The Complete Sagas of Icelanders

I love great literature and storytelling. During my Classical Studies B.A. and Humanities minor, I enjoyed my journeys through Homer, Apollonius of Rhodes, Virgil, Dante, etc. In recent years my interests have shifted into the medieval time period, and from the Mediterranean region to northern Europe. I signed up for a MOOC on The Medieval Icelandic Sagas from the University of Iceland (which I described in a previous post), and that really got me excited and put me on a journey that looks to keep me busy for a good long time!

The Complete Sagas of Icelanders from Leifur Eiriksson Publishing.

Since the end of last year I have chosen to get The Complete Saga of Icelanders in one finely crafted collection with rigorous academic translations and explanations. This collection has 40 full sagas and 49 shorter tales. There is a lot of reading here! Although this cost 300 dollars, it is actually cheaper than buying them all in paperback from Penguin Books (which has taken most of the stories from the complete collection available from Leifur Eiriksson Publishing and turned them into paperbacks, albeit with a larger amount of editorial and historical background material with glossaries for each individual saga, which you expect from Penguin). Of course, I still have quite a few Penguin editions since they are more portable and I can read them while out and about, but I wanted a sturdy and well-bound collection to read while at home in my personal library. I have found both the hardcover Leifur Eiriksson collection and the Penguin editions are valuable and useful.

The slipcase collection comes with a useful guide booklet for the collection.
The interior of each book has charts and maps to assist the reader in acquiring a fuller picture of the sagas and the surrounding history and culture.
Individual Icelandic Sagas and related literature.

When it comes to the Saga of Icelanders, I have so far read Gisli Sursson’s Saga, The Saga of the People of Eyri, Njal’s Saga, and The Saga of Grettir the Strong, and I will be moving on to more of them. However, I have also planned more reading in the Poetic Edda, the Heimskringla, and some of the Viking Romances – I want to cover all the different types of Norse literature!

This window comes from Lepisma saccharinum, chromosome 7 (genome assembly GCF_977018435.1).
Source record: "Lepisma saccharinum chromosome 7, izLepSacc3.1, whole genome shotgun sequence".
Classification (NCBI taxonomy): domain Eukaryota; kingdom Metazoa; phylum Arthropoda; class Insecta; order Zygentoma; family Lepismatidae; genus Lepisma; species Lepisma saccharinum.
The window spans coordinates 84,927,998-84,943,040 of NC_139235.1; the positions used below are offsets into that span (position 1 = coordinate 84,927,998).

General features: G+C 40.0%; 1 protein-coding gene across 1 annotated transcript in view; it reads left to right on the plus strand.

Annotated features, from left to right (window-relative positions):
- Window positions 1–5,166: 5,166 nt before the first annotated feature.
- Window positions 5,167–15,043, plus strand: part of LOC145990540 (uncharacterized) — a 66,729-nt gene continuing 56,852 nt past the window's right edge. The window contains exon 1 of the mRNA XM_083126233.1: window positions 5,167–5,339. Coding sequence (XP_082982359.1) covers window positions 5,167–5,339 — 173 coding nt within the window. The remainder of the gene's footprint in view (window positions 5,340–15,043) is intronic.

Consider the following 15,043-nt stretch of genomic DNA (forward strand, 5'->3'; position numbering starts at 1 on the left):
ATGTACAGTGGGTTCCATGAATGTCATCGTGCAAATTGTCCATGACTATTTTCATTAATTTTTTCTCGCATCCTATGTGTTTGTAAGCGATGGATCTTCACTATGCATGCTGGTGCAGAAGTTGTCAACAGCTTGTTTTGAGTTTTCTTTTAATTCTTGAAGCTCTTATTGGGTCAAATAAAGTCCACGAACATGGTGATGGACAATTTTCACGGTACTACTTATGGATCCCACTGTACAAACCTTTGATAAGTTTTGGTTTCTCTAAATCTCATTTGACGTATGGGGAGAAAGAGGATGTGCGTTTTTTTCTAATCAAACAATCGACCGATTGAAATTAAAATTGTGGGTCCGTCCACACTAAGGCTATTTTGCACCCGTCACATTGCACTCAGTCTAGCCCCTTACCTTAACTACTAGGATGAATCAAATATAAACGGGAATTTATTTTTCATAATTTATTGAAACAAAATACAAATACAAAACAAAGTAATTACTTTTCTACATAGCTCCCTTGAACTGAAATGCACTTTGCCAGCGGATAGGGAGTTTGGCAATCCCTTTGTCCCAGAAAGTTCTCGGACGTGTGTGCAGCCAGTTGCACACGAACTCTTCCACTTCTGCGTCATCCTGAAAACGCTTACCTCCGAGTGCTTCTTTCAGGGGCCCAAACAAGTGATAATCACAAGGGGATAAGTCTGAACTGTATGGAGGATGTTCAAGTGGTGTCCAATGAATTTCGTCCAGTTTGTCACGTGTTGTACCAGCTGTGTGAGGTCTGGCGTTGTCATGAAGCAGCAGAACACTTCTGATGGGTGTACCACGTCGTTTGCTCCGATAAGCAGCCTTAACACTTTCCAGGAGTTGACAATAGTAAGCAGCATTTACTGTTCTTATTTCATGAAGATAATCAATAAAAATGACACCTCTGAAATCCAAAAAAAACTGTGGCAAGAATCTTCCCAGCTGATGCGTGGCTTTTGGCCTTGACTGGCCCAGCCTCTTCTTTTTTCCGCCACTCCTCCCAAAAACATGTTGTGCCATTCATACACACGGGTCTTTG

Medieval Icelandic Sagas

I love history, folklore, and literature. I’ve been meaning to get into the Icelandic Sagas for a while, but never made the big leap. But I recently got the motivation to sign up for The Medieval Icelandic Sagas online MOOC from the University of Iceland.

A selection of my Icelandic Saga texts.

Signing up for a MOOC (Massive Open Online Course) is a mixed bag. Because you can sign up for it at any time and can take as long as you want, I suspect most people may start but never finish it, or they may finish but never get the most out of it since it is easy to coast or skip through them. Some of the presentations can also be boring. However, if you are self-motivated, then a MOOC can be a great way to augment your knowledge on some topic.

In the case of this Icelandic Saga MOOC, I get in one neat package a six week overview of all aspects of the Sagas. The syllabus is as follows:
Week 1: Historical Overview
Week 2: Manuscripts
Week 3: Landscape and Archaeology
Week 4: Saga Characters
Week 5: Paganism and Christianity
Week 6: The Supernatural

I have an undergraduate degree in classical civilizations and graduate degrees in philosophy, so I have the skills to do academic research. What this course provides is a surface look at six key areas to begin study and I can then bring to bear my abilities to build upon it. This is something interesting for me at a personal level in two ways (i) I am shifting my research into medieval studies, and (ii) Norse culture plays a large part in my Castles & Crusades campaigns and my developing game world, and this will allow me to bring that to life in a richer way.

I’ve completed the first two weeks of work so far and look forward to the rest. I plan to space the remainder out through the end of the year. When this is done I should have a much richer view of medieval Iceland.

If anyone is interested in looking into this, here is a link:
https://www.edx.org/course/the-medieval-icelandic-sagas-2